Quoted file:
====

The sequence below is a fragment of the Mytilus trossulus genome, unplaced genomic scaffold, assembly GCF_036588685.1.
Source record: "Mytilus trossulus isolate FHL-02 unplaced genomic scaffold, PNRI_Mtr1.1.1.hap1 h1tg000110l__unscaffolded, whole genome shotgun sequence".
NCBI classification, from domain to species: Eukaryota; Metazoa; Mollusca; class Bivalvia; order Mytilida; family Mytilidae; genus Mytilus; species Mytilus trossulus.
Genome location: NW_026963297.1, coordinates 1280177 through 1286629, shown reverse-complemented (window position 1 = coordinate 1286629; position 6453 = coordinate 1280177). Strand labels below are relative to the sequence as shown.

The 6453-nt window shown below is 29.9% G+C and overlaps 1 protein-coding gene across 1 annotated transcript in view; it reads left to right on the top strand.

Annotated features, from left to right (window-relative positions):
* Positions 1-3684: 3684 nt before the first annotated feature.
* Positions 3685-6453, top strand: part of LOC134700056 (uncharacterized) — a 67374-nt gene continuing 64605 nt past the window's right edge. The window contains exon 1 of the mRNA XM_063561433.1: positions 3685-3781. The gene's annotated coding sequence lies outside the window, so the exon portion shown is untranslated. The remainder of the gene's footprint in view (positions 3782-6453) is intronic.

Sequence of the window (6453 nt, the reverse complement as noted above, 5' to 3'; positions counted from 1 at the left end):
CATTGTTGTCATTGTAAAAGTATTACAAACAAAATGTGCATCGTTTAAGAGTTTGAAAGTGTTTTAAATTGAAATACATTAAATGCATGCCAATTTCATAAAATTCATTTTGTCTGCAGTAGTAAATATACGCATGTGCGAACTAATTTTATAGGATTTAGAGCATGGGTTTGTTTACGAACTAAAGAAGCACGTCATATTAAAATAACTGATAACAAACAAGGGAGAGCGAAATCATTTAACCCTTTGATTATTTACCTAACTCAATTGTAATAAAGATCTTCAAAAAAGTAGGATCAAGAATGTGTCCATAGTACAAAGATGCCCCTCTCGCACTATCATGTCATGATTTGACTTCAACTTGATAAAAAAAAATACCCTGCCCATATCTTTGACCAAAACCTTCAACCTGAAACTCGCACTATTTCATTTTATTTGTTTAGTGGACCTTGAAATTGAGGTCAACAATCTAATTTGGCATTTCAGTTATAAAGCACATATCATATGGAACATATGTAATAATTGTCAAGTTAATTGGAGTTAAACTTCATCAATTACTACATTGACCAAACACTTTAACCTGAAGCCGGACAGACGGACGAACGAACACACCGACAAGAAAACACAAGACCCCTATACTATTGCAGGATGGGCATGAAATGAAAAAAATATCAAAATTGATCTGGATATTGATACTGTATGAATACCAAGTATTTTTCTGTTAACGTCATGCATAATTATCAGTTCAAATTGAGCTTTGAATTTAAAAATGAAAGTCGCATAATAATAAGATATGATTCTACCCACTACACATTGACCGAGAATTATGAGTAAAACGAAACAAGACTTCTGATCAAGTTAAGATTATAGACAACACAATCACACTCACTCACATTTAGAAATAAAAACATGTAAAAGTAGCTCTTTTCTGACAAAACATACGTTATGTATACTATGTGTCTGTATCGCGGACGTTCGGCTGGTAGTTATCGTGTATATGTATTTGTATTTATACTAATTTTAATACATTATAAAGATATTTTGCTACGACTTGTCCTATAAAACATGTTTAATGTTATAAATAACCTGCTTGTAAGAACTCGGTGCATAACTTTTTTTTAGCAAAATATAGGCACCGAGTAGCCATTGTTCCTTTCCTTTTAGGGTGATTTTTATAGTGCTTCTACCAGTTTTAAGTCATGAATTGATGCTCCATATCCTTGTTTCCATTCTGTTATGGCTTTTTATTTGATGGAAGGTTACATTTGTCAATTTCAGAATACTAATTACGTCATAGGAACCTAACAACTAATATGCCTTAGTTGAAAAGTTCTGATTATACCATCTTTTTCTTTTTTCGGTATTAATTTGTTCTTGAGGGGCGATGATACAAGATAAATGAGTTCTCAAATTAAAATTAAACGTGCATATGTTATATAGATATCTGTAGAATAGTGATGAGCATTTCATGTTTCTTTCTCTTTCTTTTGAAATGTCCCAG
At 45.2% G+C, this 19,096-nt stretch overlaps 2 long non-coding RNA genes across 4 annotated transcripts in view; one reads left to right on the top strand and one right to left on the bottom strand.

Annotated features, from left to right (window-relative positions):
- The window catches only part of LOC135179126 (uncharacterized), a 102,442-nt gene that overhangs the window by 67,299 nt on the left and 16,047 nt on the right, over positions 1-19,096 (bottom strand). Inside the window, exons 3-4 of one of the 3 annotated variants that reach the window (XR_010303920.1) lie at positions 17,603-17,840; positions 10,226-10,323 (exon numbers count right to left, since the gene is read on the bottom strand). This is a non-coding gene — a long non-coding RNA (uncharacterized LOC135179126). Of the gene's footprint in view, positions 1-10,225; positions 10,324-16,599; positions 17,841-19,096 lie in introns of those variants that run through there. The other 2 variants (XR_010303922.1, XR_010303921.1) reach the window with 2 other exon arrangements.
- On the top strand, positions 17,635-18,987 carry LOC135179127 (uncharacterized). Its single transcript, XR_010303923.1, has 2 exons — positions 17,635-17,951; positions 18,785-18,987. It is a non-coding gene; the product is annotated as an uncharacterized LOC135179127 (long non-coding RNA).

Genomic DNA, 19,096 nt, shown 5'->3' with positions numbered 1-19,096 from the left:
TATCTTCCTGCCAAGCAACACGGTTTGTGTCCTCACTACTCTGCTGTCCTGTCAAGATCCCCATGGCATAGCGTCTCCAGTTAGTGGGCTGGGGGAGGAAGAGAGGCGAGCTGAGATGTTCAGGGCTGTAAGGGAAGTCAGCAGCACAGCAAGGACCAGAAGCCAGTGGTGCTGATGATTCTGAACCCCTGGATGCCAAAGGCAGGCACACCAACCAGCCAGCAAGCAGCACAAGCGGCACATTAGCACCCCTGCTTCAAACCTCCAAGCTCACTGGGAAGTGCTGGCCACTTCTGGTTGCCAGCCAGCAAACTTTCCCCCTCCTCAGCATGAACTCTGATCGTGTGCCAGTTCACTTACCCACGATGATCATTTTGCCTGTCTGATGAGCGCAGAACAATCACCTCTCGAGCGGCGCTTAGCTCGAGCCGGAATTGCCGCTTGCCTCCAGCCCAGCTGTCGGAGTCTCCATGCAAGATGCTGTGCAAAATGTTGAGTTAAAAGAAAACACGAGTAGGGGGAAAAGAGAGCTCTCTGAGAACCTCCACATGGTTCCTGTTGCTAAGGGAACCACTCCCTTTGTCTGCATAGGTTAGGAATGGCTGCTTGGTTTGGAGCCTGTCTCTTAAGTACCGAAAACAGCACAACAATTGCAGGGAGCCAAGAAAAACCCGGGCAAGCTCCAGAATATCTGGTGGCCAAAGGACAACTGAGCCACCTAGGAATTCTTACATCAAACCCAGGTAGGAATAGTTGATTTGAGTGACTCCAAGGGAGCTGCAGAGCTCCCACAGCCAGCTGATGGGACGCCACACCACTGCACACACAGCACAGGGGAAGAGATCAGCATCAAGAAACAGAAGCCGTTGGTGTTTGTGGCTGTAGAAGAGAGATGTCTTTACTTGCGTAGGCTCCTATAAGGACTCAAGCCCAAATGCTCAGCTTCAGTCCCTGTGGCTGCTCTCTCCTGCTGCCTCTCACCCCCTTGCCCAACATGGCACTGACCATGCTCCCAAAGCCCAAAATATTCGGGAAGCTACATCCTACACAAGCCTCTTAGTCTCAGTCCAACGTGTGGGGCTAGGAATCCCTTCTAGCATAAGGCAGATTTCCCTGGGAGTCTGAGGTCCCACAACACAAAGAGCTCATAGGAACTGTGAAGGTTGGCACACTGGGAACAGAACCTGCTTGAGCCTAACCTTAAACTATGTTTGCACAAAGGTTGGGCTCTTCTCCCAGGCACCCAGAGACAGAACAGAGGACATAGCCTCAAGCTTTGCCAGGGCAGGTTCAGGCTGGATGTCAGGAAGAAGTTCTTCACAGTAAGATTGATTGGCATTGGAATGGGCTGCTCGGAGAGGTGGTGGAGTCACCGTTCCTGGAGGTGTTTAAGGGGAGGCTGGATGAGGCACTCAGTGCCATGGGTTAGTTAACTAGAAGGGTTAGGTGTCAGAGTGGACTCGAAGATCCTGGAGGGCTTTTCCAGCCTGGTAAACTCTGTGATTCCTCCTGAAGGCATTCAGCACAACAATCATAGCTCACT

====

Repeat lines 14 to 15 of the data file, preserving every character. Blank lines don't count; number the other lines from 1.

- On the top strand, positions 17,635-18,987 carry LOC135179127 (uncharacterized). Its single transcript, XR_010303923.1, has 2 exons — positions 17,635-17,951; positions 18,785-18,987. It is a non-coding gene; the product is annotated as an uncharacterized LOC135179127 (long non-coding RNA).

Genomic DNA, 19,096 nt, shown 5'->3' with positions numbered 1-19,096 from the left: